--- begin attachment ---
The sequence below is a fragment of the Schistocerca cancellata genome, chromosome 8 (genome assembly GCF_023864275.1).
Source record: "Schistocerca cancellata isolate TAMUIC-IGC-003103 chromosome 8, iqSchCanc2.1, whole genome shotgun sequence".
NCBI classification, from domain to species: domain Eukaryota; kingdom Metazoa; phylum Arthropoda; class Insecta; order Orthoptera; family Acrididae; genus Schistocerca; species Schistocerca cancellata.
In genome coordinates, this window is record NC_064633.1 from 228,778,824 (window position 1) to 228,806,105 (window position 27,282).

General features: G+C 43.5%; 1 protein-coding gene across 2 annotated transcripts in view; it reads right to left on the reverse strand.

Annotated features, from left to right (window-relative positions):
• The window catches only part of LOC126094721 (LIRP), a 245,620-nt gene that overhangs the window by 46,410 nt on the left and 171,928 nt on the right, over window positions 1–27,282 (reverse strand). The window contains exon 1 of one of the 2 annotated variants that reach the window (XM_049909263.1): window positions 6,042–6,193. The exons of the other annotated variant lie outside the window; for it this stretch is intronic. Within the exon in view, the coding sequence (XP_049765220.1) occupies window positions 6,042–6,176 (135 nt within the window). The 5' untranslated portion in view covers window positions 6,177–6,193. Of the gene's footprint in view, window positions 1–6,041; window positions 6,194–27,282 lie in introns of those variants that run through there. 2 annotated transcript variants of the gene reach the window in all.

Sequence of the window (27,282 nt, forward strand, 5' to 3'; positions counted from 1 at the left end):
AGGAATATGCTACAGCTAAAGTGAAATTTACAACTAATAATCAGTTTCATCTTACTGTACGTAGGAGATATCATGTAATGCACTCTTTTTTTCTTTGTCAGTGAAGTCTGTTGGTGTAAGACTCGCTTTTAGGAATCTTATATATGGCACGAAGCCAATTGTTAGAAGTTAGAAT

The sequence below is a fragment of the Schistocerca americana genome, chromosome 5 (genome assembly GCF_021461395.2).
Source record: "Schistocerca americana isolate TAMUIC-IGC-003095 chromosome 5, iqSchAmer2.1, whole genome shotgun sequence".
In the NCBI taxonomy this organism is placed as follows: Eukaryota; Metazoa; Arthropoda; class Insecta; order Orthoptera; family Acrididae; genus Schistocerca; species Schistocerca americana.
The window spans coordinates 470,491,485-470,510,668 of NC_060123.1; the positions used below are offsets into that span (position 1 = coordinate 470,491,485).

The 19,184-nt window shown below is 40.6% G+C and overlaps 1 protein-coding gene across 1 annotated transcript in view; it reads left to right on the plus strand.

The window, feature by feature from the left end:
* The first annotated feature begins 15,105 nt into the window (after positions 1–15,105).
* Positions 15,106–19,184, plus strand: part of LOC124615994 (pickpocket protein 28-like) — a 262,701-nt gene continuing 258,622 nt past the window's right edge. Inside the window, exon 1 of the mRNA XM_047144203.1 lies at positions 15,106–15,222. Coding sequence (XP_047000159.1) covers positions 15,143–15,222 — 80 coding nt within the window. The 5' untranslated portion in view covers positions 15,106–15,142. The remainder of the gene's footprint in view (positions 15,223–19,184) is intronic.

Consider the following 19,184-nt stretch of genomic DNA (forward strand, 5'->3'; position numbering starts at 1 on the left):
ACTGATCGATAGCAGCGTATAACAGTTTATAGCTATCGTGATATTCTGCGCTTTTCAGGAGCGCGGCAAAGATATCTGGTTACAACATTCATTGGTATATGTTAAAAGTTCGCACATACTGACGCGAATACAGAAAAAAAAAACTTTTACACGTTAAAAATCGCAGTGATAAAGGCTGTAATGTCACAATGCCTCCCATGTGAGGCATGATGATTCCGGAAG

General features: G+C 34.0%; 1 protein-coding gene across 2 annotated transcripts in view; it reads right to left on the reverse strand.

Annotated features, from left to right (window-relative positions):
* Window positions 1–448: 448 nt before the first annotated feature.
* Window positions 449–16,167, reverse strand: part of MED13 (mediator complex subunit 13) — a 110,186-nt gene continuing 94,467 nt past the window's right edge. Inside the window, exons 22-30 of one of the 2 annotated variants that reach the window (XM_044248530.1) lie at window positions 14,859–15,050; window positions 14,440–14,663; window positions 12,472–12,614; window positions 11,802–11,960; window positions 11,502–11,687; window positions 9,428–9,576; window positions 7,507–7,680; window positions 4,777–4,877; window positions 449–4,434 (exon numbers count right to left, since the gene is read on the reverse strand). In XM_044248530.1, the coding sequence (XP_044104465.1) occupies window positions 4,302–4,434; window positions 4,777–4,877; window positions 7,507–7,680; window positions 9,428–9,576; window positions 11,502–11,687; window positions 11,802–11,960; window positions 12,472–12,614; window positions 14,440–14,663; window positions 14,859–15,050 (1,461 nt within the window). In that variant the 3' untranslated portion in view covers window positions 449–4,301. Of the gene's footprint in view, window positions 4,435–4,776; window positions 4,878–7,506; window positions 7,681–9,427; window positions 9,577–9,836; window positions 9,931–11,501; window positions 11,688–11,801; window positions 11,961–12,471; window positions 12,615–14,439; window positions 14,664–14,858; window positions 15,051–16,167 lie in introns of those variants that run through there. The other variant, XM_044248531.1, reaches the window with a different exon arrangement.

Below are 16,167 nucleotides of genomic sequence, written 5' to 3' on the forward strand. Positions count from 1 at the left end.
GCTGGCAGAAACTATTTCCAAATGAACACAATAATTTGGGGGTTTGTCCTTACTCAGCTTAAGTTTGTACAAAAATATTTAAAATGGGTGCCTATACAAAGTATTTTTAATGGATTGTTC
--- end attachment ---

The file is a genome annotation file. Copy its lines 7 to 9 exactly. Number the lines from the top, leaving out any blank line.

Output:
• The window catches only part of LOC126094721 (LIRP), a 245,620-nt gene that overhangs the window by 46,410 nt on the left and 171,928 nt on the right, over window positions 1–27,282 (reverse strand). The window contains exon 1 of one of the 2 annotated variants that reach the window (XM_049909263.1): window positions 6,042–6,193. The exons of the other annotated variant lie outside the window; for it this stretch is intronic. Within the exon in view, the coding sequence (XP_049765220.1) occupies window positions 6,042–6,176 (135 nt within the window). The 5' untranslated portion in view covers window positions 6,177–6,193. Of the gene's footprint in view, window positions 1–6,041; window positions 6,194–27,282 lie in introns of those variants that run through there. 2 annotated transcript variants of the gene reach the window in all.

Sequence of the window (27,282 nt, forward strand, 5' to 3'; positions counted from 1 at the left end):
AGGAATATGCTACAGCTAAAGTGAAATTTACAACTAATAATCAGTTTCATCTTACTGTACGTAGGAGATATCATGTAATGCACTCTTTTTTTCTTTGTCAGTGAAGTCTGTTGGTGTAAGACTCGCTTTTAGGAATCTTATATATGGCACGAAGCCAATTGTTAGAAGTTAGAAT